The case from Kyrgyzstan looks at the other end of the spectrum in terms of fibre quality: super-fine cashmere. It looks at efforts to help goat raisers in remote mountain areas produce a higher-value product by introducing a cheap, simple technology (combs, which cost a mere $7 each) and to link producers with cashmere buyers in Europe and Japan. That way the goat raisers can earn more than by selling unsorted shorn fleeces at low prices to local traders, and they have an incentive to maintain the local goat breed that produces the finest cashmere.
Camel wool has many properties that make it attractive to hobbyists in the United States. The case from Mongolia tells how a development project and NGO are developing a value chain to link women in southern Mongolia who spin camel wool into yarn with American knitting enthusiasts.
Like the Indian case, finished handicrafts are the focus of the final case in this section. Women in the Andes foothills in Argentina weave coloured wool from a local sheep breed and make ponchos and other traditional items. They sell them to tourists through a community-run sales outlet. This not only earns them money; it also encourages them to maintain the breed that produces the wool.
The value of wool and cashmere depend largely on three characteristics:
Fibre diameter, measured in microns or μm (thousandths of a millimetre). The thicker the fibre, the coarser and heavier the cloth woven from it will be. Thick fibres may cause an itching sensation on the skin; they are used for carpets, bags and insulation.
Intermediate fibres are suitable for garments such as sweaters that are not worn next to the skin, while fine fibres are good for garments that are worn next to the skin.
Not surprisingly, the finest fibres are most valuable.
Adding value to livestock diversity
Marketing wool from an endangered sheep breed in the Deccan Plateau of India Gopi Krishna, PR Sheshagiri Rao, and Kamal Kishore The hilly Deccan of south-central India stretches away into the heat haze. Patches of trees are interspersed with scattered shrubs. Dry, brown grass alternates with bare, rocky soil.
Down in the valleys it is possible to grow crops, and that is where most of the population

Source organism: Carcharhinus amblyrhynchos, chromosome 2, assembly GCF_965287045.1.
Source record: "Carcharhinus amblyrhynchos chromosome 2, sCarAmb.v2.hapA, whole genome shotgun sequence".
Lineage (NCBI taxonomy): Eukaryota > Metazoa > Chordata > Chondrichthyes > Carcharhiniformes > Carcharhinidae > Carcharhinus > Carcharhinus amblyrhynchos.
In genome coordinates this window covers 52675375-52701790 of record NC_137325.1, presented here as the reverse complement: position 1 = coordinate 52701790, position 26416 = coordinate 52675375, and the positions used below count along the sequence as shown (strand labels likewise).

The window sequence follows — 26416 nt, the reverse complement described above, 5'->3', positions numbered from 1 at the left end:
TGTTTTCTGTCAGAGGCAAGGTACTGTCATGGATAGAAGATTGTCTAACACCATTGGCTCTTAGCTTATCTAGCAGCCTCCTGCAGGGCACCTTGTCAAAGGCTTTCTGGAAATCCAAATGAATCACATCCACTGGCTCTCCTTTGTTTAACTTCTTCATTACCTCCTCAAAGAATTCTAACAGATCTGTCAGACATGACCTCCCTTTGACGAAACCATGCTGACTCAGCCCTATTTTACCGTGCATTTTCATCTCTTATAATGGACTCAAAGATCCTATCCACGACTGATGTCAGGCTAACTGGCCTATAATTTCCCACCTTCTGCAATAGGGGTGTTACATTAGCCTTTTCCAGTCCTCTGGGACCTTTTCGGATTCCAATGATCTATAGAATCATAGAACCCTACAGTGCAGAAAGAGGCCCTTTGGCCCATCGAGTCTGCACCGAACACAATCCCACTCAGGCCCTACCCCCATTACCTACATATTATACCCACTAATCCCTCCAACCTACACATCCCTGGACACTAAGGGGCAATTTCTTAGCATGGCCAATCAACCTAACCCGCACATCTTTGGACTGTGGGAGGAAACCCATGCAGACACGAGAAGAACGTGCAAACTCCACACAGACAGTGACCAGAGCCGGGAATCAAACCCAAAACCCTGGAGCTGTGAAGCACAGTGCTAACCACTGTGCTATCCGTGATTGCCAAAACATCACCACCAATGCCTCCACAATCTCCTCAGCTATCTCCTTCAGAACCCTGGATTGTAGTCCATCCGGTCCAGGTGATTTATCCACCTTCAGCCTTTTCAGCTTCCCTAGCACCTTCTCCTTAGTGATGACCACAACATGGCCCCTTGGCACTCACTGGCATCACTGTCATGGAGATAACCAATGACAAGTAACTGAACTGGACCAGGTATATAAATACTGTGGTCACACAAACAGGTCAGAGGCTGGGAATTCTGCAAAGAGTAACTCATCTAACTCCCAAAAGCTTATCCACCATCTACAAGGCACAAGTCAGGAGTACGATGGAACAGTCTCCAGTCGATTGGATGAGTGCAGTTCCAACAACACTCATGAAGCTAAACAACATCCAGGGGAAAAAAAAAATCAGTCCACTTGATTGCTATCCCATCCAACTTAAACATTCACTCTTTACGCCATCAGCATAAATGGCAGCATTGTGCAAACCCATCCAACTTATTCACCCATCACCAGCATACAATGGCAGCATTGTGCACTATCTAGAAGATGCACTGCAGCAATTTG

live. Up on the plateau, local people have long ago learned that planting crops is pointless:
the monsoon rains do not last long enough, and the soils are too poor.
The best way to use this semi-arid land is by raising sheep. Enough grass grows in the short rainy season to use as grazing, and the long dry season means that there are few parasites or diseases.
Over centuries, a nomadic system has emerged, with a native sheep breed, known as the Deccani, Dekhani or Deshi, well adapted to the sparse fodder and hot, dry environment. These sheep convert the grass – a resource that would otherwise be unused – into protein and wool. With Hindus forbidden to eat beef, sheep are a major source of meat in India. The sheep also produce a coarse wool that used to be prized as highly as their meat, especially in the cooler, higher parts of the Deccan, but its value has recently declined as textile products from outside have flooded the local market.
The Deccani breed is a distinctive animal. It is small and hardy, with a Roman nose,
drooping ears, thin neck, narrow chest, and prominent spine. It is not a good meat type:
it has flat ribs and produces a poor leg of mutton. Most animals are black, but some are grey or roan (with a mix of white and coloured wool). Shepherds recognize various types in different areas of the Deccan.
THE KURUBAS Some 750 000 families all over the Deccan depend on raising sheep. They belong to various ethnic groups: Gollas, Kurmas, Lambadas and Dalits in Andhra Pradesh; Kurubas, Kaddugollas, Lamanis, Bedars, Gollas and Dalits in Karnataka; Dhanghars, Kurubas and Dalits in Maharashtra; and Kurubas in Tamil Nadu. Some of these groups are traditional sheep rearers; others have taken up sheep-raising more recently. Many of the sheep rearers are members of cooperative societies; over 5 000 such societies exist throughout the area.
The Kurubas are the traditional sheep keepers in the districts of Belgaum, Bagalkot, Koppal, Dharwar and Haveri, in northern Karnataka. One of the oldest communities in India, they are semi-nomadic, moving with their flocks for between 3 and 9 months a year.
They also lease some land for part of the year to grow crops such as sorghum, wheat, maize, oil seeds, minor millets and cotton.
Adding value to livestock diversity